Maple Maple, as a result of its greater weight and lower sound velocity, can be downright flat sounding, a blessing in disguise when a guitar is amplified at high sound pressure levels. This is why maple is the wood of choice for electric guitar tops. West coast big leaf maple is the softest and lightest of the maple family, with a wood grain that resembles waves. Aside from a visually breathtaking pattern, the wavy fibers of "curly" maple reduce the long grain stiffness and vibrate more freely. (This is the secret to the bright, clear powerful sound of the Parker Fly, a solid-body guitar made with a curly maple body.)

In acoustic guitar use, different species of maple, such as big leaf, sugar, and bearclaw tend to be more acoustically transparent due to their lower velocity of sound and high degree of internal damping. This allows the tonal characteristic of the top to be heard without the addition of significant tonal coloration.




When used as a top, mahogany has a relatively low velocity of sound (compared to other top woods), considerable density and a low overtone content producing a solid tone, and responds best at the upper end of the dynamic range. Mahogany-topped guitars have a strong "punchy" tone that is well suited to country blues playing.

Sitka Spruce Spruce is the standard material for soundboards, the most commonly used species being Sitka. Its high stiffness combined with the lightweight characteristics of most softwoods, makes it a natural for high velocity of sound. A strong fundamental-to-overtone ratio gives Sitka spruce a powerful direct tone capable of retaining its clarity when played forcefully. This makes Sitka an excellent choice for top wood for players whose style demands a wide dynamic response and a robust, meaty tone. On the other hand, the lack of complex overtones in Sitka can produce a somewhat thin sound when played with a light touch - of course, depending upon the design of the guitar and the other choices of wood in its construction.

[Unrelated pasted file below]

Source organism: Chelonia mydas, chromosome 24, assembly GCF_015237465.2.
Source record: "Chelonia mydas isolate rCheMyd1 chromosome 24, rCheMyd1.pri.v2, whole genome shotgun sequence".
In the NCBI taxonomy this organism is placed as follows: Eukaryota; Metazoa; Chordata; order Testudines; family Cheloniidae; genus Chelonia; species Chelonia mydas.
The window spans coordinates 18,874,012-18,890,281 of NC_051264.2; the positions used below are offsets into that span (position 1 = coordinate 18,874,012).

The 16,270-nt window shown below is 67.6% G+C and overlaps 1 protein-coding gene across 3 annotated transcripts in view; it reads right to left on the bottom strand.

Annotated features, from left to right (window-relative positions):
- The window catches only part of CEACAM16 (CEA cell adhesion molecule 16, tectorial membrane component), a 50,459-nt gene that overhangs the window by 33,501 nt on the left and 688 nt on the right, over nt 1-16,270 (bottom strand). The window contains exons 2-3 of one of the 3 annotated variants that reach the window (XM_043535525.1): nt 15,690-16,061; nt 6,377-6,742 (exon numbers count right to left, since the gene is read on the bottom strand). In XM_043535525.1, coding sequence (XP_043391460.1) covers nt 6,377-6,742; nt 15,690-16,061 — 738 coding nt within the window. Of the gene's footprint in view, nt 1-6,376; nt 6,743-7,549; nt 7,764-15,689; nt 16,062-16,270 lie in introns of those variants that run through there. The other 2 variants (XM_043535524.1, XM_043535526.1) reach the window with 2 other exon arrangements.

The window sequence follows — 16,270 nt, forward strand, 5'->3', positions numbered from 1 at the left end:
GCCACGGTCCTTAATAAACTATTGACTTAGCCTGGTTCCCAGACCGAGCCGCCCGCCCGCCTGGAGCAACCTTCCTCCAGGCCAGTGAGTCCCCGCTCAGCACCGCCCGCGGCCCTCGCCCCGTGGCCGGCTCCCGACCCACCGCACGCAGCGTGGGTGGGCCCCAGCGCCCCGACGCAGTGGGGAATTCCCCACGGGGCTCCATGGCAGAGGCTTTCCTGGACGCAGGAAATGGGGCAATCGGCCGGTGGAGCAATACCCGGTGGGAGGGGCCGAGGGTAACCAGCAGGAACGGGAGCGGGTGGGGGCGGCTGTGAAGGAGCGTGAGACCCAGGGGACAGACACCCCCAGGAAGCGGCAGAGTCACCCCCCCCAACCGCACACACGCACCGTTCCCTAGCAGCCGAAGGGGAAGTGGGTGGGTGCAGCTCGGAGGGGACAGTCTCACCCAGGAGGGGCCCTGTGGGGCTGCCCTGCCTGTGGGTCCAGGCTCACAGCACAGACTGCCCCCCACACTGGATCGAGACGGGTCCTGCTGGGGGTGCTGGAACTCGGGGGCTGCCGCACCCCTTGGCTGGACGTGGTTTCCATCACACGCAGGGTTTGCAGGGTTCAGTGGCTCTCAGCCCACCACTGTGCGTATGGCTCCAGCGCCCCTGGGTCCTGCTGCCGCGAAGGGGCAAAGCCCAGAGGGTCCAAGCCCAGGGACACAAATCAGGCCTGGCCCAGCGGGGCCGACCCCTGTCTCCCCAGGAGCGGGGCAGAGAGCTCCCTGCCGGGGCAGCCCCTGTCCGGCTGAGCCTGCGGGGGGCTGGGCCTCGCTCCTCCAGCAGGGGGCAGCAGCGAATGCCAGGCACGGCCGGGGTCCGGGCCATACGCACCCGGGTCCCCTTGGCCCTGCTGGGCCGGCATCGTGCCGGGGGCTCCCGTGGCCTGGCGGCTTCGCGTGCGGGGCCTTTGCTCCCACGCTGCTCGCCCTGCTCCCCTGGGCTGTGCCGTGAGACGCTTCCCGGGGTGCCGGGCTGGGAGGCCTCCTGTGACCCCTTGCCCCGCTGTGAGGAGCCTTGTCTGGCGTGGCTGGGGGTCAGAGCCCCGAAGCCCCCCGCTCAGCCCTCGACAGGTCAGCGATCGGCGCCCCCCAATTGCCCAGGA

Red Spruce Red spruce is relatively heavy, has a high velocity of sound, and the highest stiffness across and along the grain of all the top woods. Like Sitka, is has a strong fundamental, but also a more complex overtone content. Tops produce the highest volume, yet they also have a rich fullness of tone that retains clarity at all dynamic levels. In short, red spruce may well be the Holy Grail of top woods for acoustic steel-string guitars.